Want More Cuddles? Trade the Tablet for a Book

Results of a new study on parent-child interaction in Britain are set to shock the technology crowd:

Researchers at the University of Sussex compared how 24 children and their mothers shared storybooks versus stories on electronic readers and found that among the former there was “a significant increase in the warmth of the parent/child interactions: more laughter, more smiling, more shows of affection.”

While studying the impact of tablets and smart phones on children is still relatively new, one thing is for sure: Contrary to contemporary educational practice, screens often do more harm than good. 2016 was the year screens were dubbed “digital heroin” by child psychologist Nicholas Kardaras, who has treated a number of children suffering from extreme screen addiction. One of his patients, a 6-year-old child, went into a catatonic state after playing Minecraft for hours on end. Researchers are only now finding out that:

Screens don’t just affect children’s moods. A 2015 study published in Pediatrics found that “the use of mobile media to occupy young children during daily routines such as errands, car rides, and eating out is becoming a common behavioral regulation tool: what the industry terms a ‘shut-up toy.’”

In other words, excessive use of screen media has a detrimental impact on a child’s interpersonal communication skills. They are ill-equipped to express their thoughts and emotions out loud. Why? Because the message they received when communicating frustration was to simply keep their feelings to themselves.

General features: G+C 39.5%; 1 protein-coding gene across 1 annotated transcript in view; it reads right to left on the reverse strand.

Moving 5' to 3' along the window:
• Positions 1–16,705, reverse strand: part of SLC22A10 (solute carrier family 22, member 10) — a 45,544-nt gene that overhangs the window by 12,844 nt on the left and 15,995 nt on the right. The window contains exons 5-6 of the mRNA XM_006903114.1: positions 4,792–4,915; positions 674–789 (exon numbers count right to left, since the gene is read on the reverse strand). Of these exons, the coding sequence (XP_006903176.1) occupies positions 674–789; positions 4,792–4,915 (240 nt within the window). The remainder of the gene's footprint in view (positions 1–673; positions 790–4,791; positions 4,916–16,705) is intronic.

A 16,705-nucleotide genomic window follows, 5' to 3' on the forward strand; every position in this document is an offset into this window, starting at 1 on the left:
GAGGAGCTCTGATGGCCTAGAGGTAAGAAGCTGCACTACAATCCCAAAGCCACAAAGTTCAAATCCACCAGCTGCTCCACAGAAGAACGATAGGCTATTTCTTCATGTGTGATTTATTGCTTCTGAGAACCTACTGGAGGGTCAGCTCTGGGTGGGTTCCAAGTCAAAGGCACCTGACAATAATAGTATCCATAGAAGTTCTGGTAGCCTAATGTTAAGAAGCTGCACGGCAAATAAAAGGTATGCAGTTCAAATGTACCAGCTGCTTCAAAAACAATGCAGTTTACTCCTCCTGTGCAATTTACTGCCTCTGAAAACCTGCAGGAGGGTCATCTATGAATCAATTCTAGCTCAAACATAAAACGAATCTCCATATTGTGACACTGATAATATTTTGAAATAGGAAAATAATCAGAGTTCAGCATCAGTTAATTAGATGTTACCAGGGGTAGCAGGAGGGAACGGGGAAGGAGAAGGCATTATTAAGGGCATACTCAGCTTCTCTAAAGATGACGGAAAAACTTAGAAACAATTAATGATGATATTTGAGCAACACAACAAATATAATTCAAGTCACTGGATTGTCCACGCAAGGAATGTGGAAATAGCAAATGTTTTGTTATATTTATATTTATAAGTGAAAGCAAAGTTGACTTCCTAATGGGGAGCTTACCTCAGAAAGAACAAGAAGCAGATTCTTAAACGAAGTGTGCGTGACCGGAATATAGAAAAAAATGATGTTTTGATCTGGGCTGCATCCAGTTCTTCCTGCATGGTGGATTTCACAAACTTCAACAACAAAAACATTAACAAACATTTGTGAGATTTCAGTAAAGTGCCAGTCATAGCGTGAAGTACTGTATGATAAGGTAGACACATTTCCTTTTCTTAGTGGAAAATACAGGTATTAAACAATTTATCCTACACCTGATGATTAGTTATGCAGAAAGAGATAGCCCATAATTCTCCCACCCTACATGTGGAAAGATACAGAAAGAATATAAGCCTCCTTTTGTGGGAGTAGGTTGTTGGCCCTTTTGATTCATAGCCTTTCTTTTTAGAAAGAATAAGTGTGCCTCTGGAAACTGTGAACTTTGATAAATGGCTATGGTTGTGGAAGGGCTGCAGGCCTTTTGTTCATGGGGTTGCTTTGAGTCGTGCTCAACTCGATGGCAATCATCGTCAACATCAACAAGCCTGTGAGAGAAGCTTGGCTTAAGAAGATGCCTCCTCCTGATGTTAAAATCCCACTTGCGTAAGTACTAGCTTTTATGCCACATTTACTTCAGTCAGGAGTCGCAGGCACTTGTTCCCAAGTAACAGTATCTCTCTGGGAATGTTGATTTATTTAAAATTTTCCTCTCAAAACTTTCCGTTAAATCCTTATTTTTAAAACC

Pediatricians have linked excess screen time to delayed cognitive development and behavior problems. In other words, children aren’t learning how to communicate correctly, let alone effectively. Therefore, negative behaviors replace positive discussions. It shouldn’t come as any surprise then that, according to the British researchers:

The long-term consequence, according to the study, is the disruption of a child developing their own self-regulating mechanisms. How will they learn to cope with frustration or boredom if a screen isn’t nearby?

In an effort to mitigate the reality that most parents need to use the television to get things done at some point during the day, doctors recommend sitting with young children while they watch television and engaging them in conversation about the show. Not only does that not solve the parenting dilemma of needing a distraction, it creates more communication confusion. Now we’re supposed to talk to our kids while they’re devoting their attention to screens? The suggestion is nothing short of complete role-reversal with the parents now acting like the impatient kids begging for attention.

Perhaps then the parenting trend of 2017 will be Screen Training. In her coverage of this recently released British study, Naomi Schaefer Riley advocates for New Year’s resolutions that involve setting limits on screen time for both parents and kids with an emphasis on consistency. Consistency is, ironically, the one thing we lack in this tech-addled era. When bosses and friends can reach us anytime, from anywhere, through a variety of apps on our phones (because, really, who calls anymore?), parents tend to live the most inconsistent lives imaginable. Which should be all the more reason to unplug and have a real conversation.